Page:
I invested in 105 companies over the last few years and evaluated over 3,000 projects. I actually loved meeting all the entrepreneurs, hearing their ideas, figuring what was hot at any given point in time. Beyond the sheer promotion of entrepreneurship which is valuable in its own right, the process is informative in terms of understanding larger trends to better decide what projects to incubate or start on my own.
Interestingly enough, so far we seem to have been good at selecting logical projects that have earned good returns. We have the best win – loss ratio of any angel investor or VC I know with 14 wins for 7 losses. However, none of the winners have proven to be home runs. In other words, we seem to be great at picking companies with good on base percentages which hit singles, doubles and the occasional triples, but we have not been good at finding disruptive winners. In a way we are attempting to assuage this limitation by investing more in “crazy” ideas from US companies instead of just investing in international idea arbitrage businesses.
One potential idea for scaling this part of the business might be to pitch Naspers on running a $100 million angel / series A investment fund for them should they accede to giving us a floor on the put.
Next step: Continue meeting companies, being more vigilant about our investments given the frothy times in angel investing, yet trying to be open minded enough to increase the probability of home runs.
7. Try to buy the IP for Rise of Nations
This is more of a “love project” than anything. Rise of Nations is my favorite strategy games in the history of strategy games. It mixes the real time gameplay dynamics of Age of Empires, Warcraft, Starcraft and Command & Conquer with the strategic and tactical depth of Civilization. Big Huge Games, the company that developed it, stopped focusing on this IP 9 years ago and instead started building role playing games. Their huge bet in the category recently failed and the company filed for bankruptcy in a very public scandal. There is currently a legal discussion over the jurisdiction of the case. Once it’s settled, I would like to try to find a way to buy the assets for cheap with the intent of building Rise of Nations 2. It would simply be a multiplayer version of Rise of Nations 1 with updated graphics and the tactical unit control of a game like Company of Heroes. I would try to get it funded through Kickstarter.
Next step: Bid on the Rise of Nations IP once it’s for sale.
8. Become a credible public economic commentator
I had political ambitions growing up and still spend a lot of times interacting with people in think tanks and various thought leaders. However, I am starting to feel as much apathy, if not antipathy, for the body politic as Peter seems to feel given his comments in the New Yorker article. I agree with him that Rand type entrepreneur can have more impact on society.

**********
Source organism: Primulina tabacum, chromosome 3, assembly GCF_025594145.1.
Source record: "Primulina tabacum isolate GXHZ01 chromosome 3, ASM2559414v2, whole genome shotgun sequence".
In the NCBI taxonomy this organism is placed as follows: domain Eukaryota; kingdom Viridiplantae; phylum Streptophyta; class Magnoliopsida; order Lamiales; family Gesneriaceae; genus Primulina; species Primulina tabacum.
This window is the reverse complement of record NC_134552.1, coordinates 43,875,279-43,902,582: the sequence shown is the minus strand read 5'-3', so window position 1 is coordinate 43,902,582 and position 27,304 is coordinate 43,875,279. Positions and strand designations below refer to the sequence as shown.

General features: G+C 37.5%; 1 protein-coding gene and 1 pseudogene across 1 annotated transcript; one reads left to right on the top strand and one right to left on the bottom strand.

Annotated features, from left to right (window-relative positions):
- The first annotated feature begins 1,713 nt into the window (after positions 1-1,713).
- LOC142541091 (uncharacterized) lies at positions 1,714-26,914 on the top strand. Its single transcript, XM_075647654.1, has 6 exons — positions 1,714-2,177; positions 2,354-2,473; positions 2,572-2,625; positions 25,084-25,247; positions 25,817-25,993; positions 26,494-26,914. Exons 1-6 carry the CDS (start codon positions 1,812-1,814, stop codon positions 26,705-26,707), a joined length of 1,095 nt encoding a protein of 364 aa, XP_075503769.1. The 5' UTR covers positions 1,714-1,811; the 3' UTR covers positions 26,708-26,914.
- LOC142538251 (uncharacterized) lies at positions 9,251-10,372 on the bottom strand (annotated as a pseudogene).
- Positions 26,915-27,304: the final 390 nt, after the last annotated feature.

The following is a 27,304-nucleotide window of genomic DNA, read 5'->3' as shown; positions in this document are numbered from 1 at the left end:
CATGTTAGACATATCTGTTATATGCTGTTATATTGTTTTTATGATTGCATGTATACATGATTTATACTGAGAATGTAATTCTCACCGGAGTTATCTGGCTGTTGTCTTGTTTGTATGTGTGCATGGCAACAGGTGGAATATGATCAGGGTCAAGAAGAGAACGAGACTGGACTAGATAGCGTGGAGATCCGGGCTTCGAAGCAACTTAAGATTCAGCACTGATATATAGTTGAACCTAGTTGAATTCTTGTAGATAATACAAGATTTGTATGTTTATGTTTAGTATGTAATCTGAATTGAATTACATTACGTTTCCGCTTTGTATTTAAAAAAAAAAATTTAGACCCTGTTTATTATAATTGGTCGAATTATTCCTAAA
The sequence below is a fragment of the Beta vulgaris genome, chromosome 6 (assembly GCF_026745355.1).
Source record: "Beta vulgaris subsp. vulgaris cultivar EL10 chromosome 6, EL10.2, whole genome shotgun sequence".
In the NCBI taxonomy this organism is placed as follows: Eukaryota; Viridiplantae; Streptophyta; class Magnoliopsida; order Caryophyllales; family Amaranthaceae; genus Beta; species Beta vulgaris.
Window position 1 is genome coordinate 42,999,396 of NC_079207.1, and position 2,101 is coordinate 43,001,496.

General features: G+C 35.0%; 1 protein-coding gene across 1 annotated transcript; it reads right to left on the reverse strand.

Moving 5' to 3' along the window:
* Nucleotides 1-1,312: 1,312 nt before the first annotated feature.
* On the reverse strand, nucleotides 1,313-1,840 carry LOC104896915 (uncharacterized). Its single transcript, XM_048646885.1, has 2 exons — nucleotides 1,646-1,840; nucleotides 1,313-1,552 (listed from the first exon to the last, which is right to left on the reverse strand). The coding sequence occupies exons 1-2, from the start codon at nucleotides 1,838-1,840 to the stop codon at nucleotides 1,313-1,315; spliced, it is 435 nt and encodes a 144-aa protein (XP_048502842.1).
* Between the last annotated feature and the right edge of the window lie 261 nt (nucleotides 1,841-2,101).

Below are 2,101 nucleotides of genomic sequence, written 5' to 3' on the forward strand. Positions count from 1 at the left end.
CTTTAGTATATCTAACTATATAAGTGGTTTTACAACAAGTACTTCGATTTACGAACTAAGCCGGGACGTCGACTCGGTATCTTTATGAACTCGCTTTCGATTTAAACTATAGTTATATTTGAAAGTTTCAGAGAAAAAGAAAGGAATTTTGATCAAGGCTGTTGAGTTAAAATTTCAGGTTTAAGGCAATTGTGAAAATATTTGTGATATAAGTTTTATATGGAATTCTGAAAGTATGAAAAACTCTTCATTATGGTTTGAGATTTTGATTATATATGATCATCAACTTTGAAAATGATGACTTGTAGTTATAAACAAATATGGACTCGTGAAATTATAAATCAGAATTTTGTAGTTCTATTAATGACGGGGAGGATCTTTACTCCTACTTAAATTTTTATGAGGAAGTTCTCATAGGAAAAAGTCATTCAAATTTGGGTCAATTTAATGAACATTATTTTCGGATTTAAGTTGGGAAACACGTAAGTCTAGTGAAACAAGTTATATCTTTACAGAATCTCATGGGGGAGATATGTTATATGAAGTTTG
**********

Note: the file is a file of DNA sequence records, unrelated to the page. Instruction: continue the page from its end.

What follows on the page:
That said, post our conversation, I am starting to think that an appointed position like being on the council of economic advisors to the president would be interesting. Unfortunately, the world approves and rewards specialists rather than generalists. I get no credit for predicting the financial and real estate crisis. In order to get more visibility and improve the chances of such an appointment, I reached out to Nouriel Roubini, Paul Krugman, Niall Ferguson and Matthew Bishop (the editor in chief of the Economist for the US) asking for their ideas on how best to promote the ideas.
I put a fair amount of thought about how to engage them to maximize the probability of a reply. Unfortunately, they have not replied yet. I will send you some of those emails.
Next step: Keep approaching thought leaders and pitching them my ideas.
Many of the 8 priorities are mutually exclusive. Should I get the CEO role at Craigslist, I would essentially drop everything else given how big that opportunity is relative to the others. In that context I would not mind completely stopping angel investing and incubating startups. I do it because I find it interesting, I love promoting entrepreneurship, meeting hungry entrepreneurs and it keeps me in the game, but I don’t find it to be as fulfilling and meaningful as doing something massive on my own.
I also wonder if it would not be healthy to make a clean break and take 6 months to a year off just to recharge and clear my mind. It’s unclear to me if in that context I should also stop angel investing to fully disconnect, or maybe only take meetings every other week. Likewise, I have to think through whether it would be a full disconnect to focus on getting really fit playing tennis, kiting and skiing vs. focusing on intellectual pursuits – writing, partaking in intellectual conversations, reading, etc.
I suspect “the right answer” would be a pleasant mix of all the above:
- Don’t connect at all in two week increments.
- Mix intellectual and physical pursuits.
- Spend some time going to see my closest friends wherever they are in the world to spend quality time with them.
- Make all the angel investing decisions and meetings in 1 or 2 weeks per month.
I would probably not pursue this until my hip is fully healed so that I can make the most of my free time and until the situation regarding the put is resolved one way or another.
What do you think?